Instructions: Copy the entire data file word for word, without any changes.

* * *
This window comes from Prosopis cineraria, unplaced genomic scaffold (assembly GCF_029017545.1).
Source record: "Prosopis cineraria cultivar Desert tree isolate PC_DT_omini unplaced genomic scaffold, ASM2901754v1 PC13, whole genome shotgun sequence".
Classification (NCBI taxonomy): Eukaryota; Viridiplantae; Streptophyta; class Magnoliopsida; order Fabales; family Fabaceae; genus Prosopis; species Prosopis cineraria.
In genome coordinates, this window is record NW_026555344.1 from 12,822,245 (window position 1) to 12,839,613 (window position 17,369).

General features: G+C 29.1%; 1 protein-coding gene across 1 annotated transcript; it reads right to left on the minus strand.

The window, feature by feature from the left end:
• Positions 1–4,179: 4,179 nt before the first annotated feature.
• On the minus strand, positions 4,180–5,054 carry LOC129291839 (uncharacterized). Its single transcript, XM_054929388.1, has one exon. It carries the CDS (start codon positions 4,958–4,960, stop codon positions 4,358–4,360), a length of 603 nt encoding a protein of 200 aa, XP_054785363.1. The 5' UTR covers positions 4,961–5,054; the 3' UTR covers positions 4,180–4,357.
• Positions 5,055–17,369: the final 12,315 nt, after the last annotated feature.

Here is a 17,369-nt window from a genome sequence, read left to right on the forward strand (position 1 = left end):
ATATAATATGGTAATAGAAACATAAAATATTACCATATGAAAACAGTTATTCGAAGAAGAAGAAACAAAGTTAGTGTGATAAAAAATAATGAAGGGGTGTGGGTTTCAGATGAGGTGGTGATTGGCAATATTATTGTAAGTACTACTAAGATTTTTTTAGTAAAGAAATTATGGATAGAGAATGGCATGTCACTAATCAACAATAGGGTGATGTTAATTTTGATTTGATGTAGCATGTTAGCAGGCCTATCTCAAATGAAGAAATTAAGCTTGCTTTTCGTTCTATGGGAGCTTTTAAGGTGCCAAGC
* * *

This window comes from Prosopis cineraria, unplaced genomic scaffold (assembly GCF_029017545.1).
Source record: "Prosopis cineraria cultivar Desert tree isolate PC_DT_omini unplaced genomic scaffold, ASM2901754v1 PC13, whole genome shotgun sequence".
Classification (NCBI taxonomy): Eukaryota; Viridiplantae; Streptophyta; class Magnoliopsida; order Fabales; family Fabaceae; genus Prosopis; species Prosopis cineraria.
In genome coordinates, this window is record NW_026555344.1 from 12,822,245 (window position 1) to 12,839,613 (window position 17,369).

General features: G+C 29.1%; 1 protein-coding gene across 1 annotated transcript; it reads right to left on the minus strand.

The window, feature by feature from the left end:
• Positions 1–4,179: 4,179 nt before the first annotated feature.
• On the minus strand, positions 4,180–5,054 carry LOC129291839 (uncharacterized). Its single transcript, XM_054929388.1, has one exon. It carries the CDS (start codon positions 4,958–4,960, stop codon positions 4,358–4,360), a length of 603 nt encoding a protein of 200 aa, XP_054785363.1. The 5' UTR covers positions 4,961–5,054; the 3' UTR covers positions 4,180–4,357.
• Positions 5,055–17,369: the final 12,315 nt, after the last annotated feature.

Here is a 17,369-nt window from a genome sequence, read left to right on the forward strand (position 1 = left end):
ATATAATATGGTAATAGAAACATAAAATATTACCATATGAAAACAGTTATTCGAAGAAGAAGAAACAAAGTTAGTGTGATAAAAAATAATGAAGGGGTGTGGGTTTCAGATGAGGTGGTGATTGGCAATATTATTGTAAGTACTACTAAGATTTTTTTAGTAAAGAAATTATGGATAGAGAATGGCATGTCACTAATCAACAATAGGGTGATGTTAATTTTGATTTGATGTAGCATGTTAGCAGGCCTATCTCAAATGAAGAAATTAAGCTTGCTTTTCGTTCTATGGGAGCTTTTAAGGTGCCAAGC